Wall Funding Fight Moves to Texas
IRLI, Congressman Barr urge dismissal of politically-motivated suit
WASHINGTON – Activist groups (including the House of Representatives) are suing President Trump in numerous federal courts across the country in an attempt to overturn his declaration of a national emergency at the border, and stop the administration from building a border wall in response to that emergency. In a friend-of-the-court brief drafted by the Immigration Reform Law Institute (IRLI), Congressman Andy Barr of Kentucky argues that yet another of these cases, this one in the Western District of Texas, should be dismissed.
In essence, the County of El Paso, Texas, and the private activist groups bringing this case claim that Trump lacked the constitutional and statutory authority to declare a national emergency and then veto a joint resolution of the House and Senate to terminate that emergency. In their brief, IRLI and Rep. Barr (himself a former professor of constitutional law) note that when Congress passed the National Emergencies Act (NEA) in 1976, it intended to give the President maximum flexibility in declaring national emergencies, and so included no statutory language whatsoever to define what a national emergency might be. To reign in any presidential overreaching, the NEA provides that Congress can terminate a national emergency declared by the President with a two-thirds majority. IRLI and Barr show that by refusing to define the word “emergency,” and enacting this political process for reviewing presidential declarations, Congress meant to exclude courts from reviewing them altogether.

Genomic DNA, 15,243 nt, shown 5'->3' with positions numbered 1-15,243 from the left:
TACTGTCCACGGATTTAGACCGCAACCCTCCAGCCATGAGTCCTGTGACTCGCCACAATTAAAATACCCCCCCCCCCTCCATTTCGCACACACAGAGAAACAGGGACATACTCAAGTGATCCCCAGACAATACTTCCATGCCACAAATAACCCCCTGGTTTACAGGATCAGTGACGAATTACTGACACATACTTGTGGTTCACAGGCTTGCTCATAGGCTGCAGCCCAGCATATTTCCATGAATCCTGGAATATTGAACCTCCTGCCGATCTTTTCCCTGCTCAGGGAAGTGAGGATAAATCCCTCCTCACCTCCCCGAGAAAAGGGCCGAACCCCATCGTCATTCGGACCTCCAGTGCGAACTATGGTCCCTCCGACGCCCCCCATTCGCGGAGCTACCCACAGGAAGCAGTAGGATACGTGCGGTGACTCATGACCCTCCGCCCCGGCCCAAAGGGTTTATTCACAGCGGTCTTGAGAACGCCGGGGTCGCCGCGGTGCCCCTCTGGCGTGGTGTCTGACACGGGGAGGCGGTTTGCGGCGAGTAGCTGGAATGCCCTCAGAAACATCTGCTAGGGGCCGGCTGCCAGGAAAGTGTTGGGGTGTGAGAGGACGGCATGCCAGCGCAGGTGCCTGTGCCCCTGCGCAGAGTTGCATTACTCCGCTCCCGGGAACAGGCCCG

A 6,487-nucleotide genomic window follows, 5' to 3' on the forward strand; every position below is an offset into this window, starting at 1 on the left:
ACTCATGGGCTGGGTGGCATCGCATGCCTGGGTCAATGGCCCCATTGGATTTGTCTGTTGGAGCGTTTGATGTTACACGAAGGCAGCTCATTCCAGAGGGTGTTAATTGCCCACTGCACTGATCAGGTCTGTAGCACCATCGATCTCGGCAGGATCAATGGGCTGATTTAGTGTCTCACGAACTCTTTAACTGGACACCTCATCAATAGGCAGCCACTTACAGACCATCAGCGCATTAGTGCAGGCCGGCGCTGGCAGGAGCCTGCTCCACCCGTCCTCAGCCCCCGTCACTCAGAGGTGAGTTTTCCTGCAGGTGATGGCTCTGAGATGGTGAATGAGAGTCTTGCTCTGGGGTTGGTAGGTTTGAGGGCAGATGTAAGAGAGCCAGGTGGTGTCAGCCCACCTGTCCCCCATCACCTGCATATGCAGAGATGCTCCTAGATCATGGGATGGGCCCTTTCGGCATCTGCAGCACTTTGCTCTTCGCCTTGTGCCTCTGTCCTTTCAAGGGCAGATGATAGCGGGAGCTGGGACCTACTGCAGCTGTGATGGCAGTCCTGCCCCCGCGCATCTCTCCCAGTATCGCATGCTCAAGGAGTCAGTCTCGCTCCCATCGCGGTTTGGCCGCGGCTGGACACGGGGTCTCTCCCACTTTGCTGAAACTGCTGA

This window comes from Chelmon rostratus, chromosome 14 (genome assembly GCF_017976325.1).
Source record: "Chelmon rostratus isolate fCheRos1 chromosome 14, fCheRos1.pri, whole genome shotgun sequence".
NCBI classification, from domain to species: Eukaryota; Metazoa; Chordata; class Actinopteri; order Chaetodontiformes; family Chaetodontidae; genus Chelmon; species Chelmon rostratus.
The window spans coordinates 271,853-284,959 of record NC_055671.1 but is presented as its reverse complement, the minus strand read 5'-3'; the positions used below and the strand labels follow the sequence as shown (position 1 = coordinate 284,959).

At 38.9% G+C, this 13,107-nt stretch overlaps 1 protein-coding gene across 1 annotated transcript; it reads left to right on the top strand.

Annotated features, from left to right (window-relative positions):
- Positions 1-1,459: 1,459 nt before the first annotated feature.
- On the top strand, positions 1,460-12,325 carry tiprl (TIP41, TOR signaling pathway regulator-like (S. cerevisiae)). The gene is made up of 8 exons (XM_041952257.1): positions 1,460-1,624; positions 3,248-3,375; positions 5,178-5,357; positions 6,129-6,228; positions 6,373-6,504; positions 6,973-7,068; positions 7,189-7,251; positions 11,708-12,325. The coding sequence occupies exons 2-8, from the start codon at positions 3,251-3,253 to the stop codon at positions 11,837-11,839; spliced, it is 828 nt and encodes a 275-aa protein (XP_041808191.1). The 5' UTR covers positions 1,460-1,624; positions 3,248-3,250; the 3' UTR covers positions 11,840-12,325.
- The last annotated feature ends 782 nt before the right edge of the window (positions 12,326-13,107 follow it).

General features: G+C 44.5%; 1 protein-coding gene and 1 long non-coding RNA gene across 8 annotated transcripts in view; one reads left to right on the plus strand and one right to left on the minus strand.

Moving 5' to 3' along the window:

“This suit is the latest in an endless series of challenges by anti-borders groups and politicians that are meant to deny President Trump the ability to govern as other Presidents have done,” said Dale L. Wilcox, executive director and general counsel of IRLI. “He has every right to declare a national emergency, to veto a joint resolution to terminate that emergency, and to unlock and spend appropriated funds in ways allowed by Congress. That is not Trump doing an end-run around Congress; rather, this lawsuit is an ideological group’s attempt to hijack the courts to perform yet another end-run around our constitutional system of government.”
The case is County of El Paso v. Trump, No. 3:19-cv-0066 (W.D. Tex.).
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